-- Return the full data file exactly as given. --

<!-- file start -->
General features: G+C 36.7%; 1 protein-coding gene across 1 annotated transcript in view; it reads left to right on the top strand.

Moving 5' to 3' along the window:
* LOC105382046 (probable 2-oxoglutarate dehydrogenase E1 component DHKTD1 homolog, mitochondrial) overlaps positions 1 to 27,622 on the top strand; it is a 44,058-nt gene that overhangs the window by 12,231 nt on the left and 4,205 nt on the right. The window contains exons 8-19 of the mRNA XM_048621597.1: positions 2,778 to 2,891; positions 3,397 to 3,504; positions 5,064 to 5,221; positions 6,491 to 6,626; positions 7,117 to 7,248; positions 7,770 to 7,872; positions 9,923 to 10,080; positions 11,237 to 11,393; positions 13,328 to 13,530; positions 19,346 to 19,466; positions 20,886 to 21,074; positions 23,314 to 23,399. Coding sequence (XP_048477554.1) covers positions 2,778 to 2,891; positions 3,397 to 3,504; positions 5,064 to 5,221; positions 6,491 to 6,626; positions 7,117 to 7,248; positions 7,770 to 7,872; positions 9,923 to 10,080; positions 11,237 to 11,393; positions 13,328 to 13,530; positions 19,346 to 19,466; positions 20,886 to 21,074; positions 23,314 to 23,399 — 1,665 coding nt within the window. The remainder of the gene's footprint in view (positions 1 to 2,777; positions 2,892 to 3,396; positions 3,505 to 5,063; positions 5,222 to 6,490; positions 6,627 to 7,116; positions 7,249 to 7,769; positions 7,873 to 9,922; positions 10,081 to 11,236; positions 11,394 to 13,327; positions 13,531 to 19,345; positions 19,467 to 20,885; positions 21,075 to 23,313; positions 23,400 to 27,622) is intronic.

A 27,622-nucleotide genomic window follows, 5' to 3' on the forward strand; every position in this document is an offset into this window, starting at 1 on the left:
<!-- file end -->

General features: G+C 36.7%; 1 protein-coding gene across 1 annotated transcript in view; it reads left to right on the top strand.

Moving 5' to 3' along the window:
* LOC105382046 (probable 2-oxoglutarate dehydrogenase E1 component DHKTD1 homolog, mitochondrial) overlaps positions 1 to 27,622 on the top strand; it is a 44,058-nt gene that overhangs the window by 12,231 nt on the left and 4,205 nt on the right. The window contains exons 8-19 of the mRNA XM_048621597.1: positions 2,778 to 2,891; positions 3,397 to 3,504; positions 5,064 to 5,221; positions 6,491 to 6,626; positions 7,117 to 7,248; positions 7,770 to 7,872; positions 9,923 to 10,080; positions 11,237 to 11,393; positions 13,328 to 13,530; positions 19,346 to 19,466; positions 20,886 to 21,074; positions 23,314 to 23,399. Coding sequence (XP_048477554.1) covers positions 2,778 to 2,891; positions 3,397 to 3,504; positions 5,064 to 5,221; positions 6,491 to 6,626; positions 7,117 to 7,248; positions 7,770 to 7,872; positions 9,923 to 10,080; positions 11,237 to 11,393; positions 13,328 to 13,530; positions 19,346 to 19,466; positions 20,886 to 21,074; positions 23,314 to 23,399 — 1,665 coding nt within the window. The remainder of the gene's footprint in view (positions 1 to 2,777; positions 2,892 to 3,396; positions 3,505 to 5,063; positions 5,222 to 6,490; positions 6,627 to 7,116; positions 7,249 to 7,769; positions 7,873 to 9,922; positions 10,081 to 11,236; positions 11,394 to 13,327; positions 13,531 to 19,345; positions 19,467 to 20,885; positions 21,075 to 23,313; positions 23,400 to 27,622) is intronic.

A 27,622-nucleotide genomic window follows, 5' to 3' on the forward strand; every position in this document is an offset into this window, starting at 1 on the left: